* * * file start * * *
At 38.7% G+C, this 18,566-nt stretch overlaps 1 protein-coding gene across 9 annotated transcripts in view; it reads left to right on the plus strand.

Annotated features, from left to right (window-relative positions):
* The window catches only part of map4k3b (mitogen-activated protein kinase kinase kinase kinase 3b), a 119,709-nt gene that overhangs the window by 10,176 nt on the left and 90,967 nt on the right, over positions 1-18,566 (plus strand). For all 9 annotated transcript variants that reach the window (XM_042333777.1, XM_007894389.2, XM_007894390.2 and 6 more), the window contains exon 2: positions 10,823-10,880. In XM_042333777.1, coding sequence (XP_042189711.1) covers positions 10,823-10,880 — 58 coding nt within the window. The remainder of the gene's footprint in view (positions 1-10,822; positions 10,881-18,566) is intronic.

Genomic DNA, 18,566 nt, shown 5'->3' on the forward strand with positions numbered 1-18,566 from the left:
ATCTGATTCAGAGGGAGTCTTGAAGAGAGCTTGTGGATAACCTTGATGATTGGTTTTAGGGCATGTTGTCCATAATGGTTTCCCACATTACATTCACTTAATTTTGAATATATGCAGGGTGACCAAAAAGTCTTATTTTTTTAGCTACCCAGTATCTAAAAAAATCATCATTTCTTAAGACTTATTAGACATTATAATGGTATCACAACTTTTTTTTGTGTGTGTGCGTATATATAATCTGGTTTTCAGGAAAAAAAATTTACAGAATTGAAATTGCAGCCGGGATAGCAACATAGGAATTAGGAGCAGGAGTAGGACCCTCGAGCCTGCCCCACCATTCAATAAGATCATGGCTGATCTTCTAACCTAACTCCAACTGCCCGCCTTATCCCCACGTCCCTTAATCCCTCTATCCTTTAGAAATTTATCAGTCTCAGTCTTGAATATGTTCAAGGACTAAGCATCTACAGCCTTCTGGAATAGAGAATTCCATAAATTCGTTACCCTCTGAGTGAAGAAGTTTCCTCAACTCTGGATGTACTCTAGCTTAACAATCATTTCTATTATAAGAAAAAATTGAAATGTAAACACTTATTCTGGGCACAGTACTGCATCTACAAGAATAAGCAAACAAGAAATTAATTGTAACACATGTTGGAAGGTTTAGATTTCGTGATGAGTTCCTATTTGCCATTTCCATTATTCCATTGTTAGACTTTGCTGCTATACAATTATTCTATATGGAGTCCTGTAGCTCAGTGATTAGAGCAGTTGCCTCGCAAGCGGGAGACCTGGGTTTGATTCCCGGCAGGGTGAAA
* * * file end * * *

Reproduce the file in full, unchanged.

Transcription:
At 38.7% G+C, this 18,566-nt stretch overlaps 1 protein-coding gene across 9 annotated transcripts in view; it reads left to right on the plus strand.

Annotated features, from left to right (window-relative positions):
* The window catches only part of map4k3b (mitogen-activated protein kinase kinase kinase kinase 3b), a 119,709-nt gene that overhangs the window by 10,176 nt on the left and 90,967 nt on the right, over positions 1-18,566 (plus strand). For all 9 annotated transcript variants that reach the window (XM_042333777.1, XM_007894389.2, XM_007894390.2 and 6 more), the window contains exon 2: positions 10,823-10,880. In XM_042333777.1, coding sequence (XP_042189711.1) covers positions 10,823-10,880 — 58 coding nt within the window. The remainder of the gene's footprint in view (positions 1-10,822; positions 10,881-18,566) is intronic.

Genomic DNA, 18,566 nt, shown 5'->3' on the forward strand with positions numbered 1-18,566 from the left:
ATCTGATTCAGAGGGAGTCTTGAAGAGAGCTTGTGGATAACCTTGATGATTGGTTTTAGGGCATGTTGTCCATAATGGTTTCCCACATTACATTCACTTAATTTTGAATATATGCAGGGTGACCAAAAAGTCTTATTTTTTTAGCTACCCAGTATCTAAAAAAATCATCATTTCTTAAGACTTATTAGACATTATAATGGTATCACAACTTTTTTTTGTGTGTGTGCGTATATATAATCTGGTTTTCAGGAAAAAAAATTTACAGAATTGAAATTGCAGCCGGGATAGCAACATAGGAATTAGGAGCAGGAGTAGGACCCTCGAGCCTGCCCCACCATTCAATAAGATCATGGCTGATCTTCTAACCTAACTCCAACTGCCCGCCTTATCCCCACGTCCCTTAATCCCTCTATCCTTTAGAAATTTATCAGTCTCAGTCTTGAATATGTTCAAGGACTAAGCATCTACAGCCTTCTGGAATAGAGAATTCCATAAATTCGTTACCCTCTGAGTGAAGAAGTTTCCTCAACTCTGGATGTACTCTAGCTTAACAATCATTTCTATTATAAGAAAAAATTGAAATGTAAACACTTATTCTGGGCACAGTACTGCATCTACAAGAATAAGCAAACAAGAAATTAATTGTAACACATGTTGGAAGGTTTAGATTTCGTGATGAGTTCCTATTTGCCATTTCCATTATTCCATTGTTAGACTTTGCTGCTATACAATTATTCTATATGGAGTCCTGTAGCTCAGTGATTAGAGCAGTTGCCTCGCAAGCGGGAGACCTGGGTTTGATTCCCGGCAGGGTGAAA